LSU signee Drake Davis' unique bond to LSU
BATON ROUGE – College football recruiting, not unlike the glut of websites that rank them minute-by-minute for hit after hit after hit, is an extremely arbitrary enterprise. A coach can spend hours calling, texting, dining and wooing prospects from every possible angle, and they may pick another school because that’s where their girlfriend is going – or not going.
And sometimes it does not matter what a coach does or doesn’t do or how bad or average a coach is or how bad his team may be at the time. Sometimes the kid just wants to stay home, and your school is near his home. This is how Curley Hallman and Gerry DiNardo managed at times to sign excellent players. LSU coach Les Miles is a great recruiter to a great school, but his best classes at LSU in 2016, 2014 and 2009 happened to fall in years when Louisiana had an elite crop – even more elite than usual for Louisiana. That’s no coincidence.
Some of the kids Miles signed on National Signing Day Wednesday he could have gotten with the bare minimum of effort. One was Drake Davis, the No. 19 wide receiver in the nation out of IMG Academy in Bradenton, Florida, via Dunham in Baton Rouge. Davis (6-foot-4, 212) is the No. 93 overall prospect by Rivals.com and the No. 16 player in Florida.
Davis explained his decision to choose LSU over Alabama, Florida State, Ole Miss and many others on Wednesday on The Players Tribune website launched by former New York Yankee shortstop Derek Jeter on Oct. 1, 2014, to give athletes the opportunity to express themselves free of the media. It is directed editorially by Gary Hoenig, a founding editor of ESPN The Magazine, the best example of sports magazine journalism since Inside Sports. We don’t know how many of the words are that of the athletes or the editors, but in the end it doesn’t matter because it’s great stuff. Davis described the LSU experience about as well as Wright Thompson.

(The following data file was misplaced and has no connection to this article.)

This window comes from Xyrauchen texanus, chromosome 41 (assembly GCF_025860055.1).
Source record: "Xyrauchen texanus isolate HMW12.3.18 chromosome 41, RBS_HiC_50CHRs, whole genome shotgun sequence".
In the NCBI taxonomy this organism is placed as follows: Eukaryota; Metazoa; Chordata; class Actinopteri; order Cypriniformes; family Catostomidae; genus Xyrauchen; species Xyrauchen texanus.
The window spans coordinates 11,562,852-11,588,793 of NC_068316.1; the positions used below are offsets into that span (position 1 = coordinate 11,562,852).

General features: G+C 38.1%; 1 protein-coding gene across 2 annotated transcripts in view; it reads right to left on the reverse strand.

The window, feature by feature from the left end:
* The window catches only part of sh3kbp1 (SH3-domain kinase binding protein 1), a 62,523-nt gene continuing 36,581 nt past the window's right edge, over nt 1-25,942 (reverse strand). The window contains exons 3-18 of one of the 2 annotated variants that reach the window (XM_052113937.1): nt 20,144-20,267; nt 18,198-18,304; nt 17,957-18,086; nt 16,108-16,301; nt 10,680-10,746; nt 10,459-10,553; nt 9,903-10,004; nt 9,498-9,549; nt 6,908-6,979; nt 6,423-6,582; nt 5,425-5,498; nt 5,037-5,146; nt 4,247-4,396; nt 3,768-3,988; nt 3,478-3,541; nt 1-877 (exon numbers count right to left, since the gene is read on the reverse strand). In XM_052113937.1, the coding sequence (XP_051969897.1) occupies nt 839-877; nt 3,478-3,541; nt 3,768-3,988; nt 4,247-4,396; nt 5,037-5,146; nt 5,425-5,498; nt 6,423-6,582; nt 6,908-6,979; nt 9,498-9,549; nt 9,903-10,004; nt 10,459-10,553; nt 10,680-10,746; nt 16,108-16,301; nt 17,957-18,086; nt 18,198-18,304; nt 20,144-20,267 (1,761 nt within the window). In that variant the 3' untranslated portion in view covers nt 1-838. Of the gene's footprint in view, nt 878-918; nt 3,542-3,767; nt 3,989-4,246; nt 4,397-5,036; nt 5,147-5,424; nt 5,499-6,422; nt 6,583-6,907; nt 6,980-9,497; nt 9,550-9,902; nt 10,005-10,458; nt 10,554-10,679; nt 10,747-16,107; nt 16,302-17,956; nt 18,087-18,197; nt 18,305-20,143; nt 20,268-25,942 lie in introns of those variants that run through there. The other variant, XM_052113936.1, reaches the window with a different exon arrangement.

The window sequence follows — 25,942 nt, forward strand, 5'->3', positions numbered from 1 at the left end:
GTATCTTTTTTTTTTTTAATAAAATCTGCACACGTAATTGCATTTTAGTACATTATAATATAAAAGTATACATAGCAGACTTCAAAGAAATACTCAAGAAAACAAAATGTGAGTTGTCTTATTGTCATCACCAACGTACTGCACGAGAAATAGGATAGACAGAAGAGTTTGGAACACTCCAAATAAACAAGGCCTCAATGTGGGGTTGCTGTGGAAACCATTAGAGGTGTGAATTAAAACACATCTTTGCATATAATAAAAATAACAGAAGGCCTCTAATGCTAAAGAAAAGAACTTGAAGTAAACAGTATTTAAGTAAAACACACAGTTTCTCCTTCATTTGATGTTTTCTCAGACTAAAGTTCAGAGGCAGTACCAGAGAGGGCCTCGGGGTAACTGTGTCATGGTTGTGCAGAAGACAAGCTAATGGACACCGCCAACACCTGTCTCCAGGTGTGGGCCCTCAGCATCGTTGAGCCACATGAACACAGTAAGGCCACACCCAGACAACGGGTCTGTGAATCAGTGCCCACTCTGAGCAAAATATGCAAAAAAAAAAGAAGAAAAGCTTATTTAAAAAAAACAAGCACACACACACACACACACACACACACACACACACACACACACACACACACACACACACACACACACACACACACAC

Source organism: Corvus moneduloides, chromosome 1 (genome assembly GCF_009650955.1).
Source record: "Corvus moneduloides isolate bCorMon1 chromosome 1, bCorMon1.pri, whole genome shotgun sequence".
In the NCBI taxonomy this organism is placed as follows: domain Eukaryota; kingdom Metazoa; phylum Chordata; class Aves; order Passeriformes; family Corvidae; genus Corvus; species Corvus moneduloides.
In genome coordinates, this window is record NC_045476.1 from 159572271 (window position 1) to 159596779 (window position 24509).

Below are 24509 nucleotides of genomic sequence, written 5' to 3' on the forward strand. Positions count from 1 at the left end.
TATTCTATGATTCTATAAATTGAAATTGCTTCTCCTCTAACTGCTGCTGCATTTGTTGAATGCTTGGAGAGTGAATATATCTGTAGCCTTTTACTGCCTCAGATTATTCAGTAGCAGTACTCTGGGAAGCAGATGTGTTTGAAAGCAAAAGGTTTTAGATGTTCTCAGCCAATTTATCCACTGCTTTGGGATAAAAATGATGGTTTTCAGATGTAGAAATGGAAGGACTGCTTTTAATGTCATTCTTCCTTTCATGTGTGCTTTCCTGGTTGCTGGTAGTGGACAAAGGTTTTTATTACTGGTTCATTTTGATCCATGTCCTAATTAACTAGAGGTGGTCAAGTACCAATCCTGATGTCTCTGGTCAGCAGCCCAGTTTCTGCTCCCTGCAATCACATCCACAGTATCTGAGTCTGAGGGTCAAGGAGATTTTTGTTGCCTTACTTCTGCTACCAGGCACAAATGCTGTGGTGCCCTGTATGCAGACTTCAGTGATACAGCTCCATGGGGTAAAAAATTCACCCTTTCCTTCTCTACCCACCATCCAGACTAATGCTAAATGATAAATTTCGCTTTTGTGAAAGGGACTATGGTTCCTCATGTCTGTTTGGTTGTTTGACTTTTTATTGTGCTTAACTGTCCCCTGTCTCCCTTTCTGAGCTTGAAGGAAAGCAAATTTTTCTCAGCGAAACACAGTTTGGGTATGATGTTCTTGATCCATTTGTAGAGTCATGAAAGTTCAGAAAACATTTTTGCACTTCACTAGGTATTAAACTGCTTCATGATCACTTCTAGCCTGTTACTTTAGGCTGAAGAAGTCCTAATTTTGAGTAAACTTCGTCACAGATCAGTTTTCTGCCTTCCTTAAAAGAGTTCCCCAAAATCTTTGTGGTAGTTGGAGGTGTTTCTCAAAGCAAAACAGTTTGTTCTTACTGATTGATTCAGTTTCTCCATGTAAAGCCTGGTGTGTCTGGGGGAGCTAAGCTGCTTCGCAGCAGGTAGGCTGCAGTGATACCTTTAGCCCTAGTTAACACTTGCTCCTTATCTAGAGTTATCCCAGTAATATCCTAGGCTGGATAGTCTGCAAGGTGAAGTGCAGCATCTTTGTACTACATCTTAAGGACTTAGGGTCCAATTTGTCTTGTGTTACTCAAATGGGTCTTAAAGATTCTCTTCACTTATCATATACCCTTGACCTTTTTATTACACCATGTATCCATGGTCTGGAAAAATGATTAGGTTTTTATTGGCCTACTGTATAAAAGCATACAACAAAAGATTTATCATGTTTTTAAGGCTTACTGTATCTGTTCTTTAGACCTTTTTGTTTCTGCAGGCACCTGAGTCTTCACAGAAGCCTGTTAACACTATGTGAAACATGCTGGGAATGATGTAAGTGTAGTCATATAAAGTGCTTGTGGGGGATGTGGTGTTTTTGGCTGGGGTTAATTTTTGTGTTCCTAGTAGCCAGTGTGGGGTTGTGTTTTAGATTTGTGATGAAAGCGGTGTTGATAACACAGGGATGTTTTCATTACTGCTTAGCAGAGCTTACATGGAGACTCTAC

“People have to understand: I rooted for LSU when I was little,” Davis wrote. “That 2007 National Championship? It’s basically my first real memory as a sports fan. I was only in grade school, and man … I was obsessed with that team. Matt Flynn, Glenn Dorsey, Brandon LaFell, Early Doucet – those were my guys. That team was everything to me. And when they won the championship … Wow, I can’t even explain it. I’m not sure I’ve ever been so happy in my life. To me, it was bigger than the Super Bowl.”
And that Super Bowl came just two seasons later. And there was a Final Four appearance by LSU in 2006.
“My roots in Baton Rouge run much deeper than just football, though,” Davis continued. “It feels like I have a memory in every nook and cranny of the city. I swear, any time I’m talking to someone who’s visiting Baton Rouge – every place they mention, I have a story. That one area they passed through, you know, down by the water? Yeah, that’s my old fishing spot. That hole-in-the-wall restaurant they heard good things about? I’ve eaten their whole menu, twice over. The movie theater over at Perkins Rowe where they caught the new Star Wars? I went on my first date at Perkins Rowe. I’ve never forgotten where home was.”
And this is what got me:
“And I’ve never forgotten how it gets, at home, when LSU is winning,” Davis wrote. “When Death Valley is rocking a winner – I mean, a real winner, when it’s got that National Championship Contender swag – it’s unlike anyplace else on Earth.”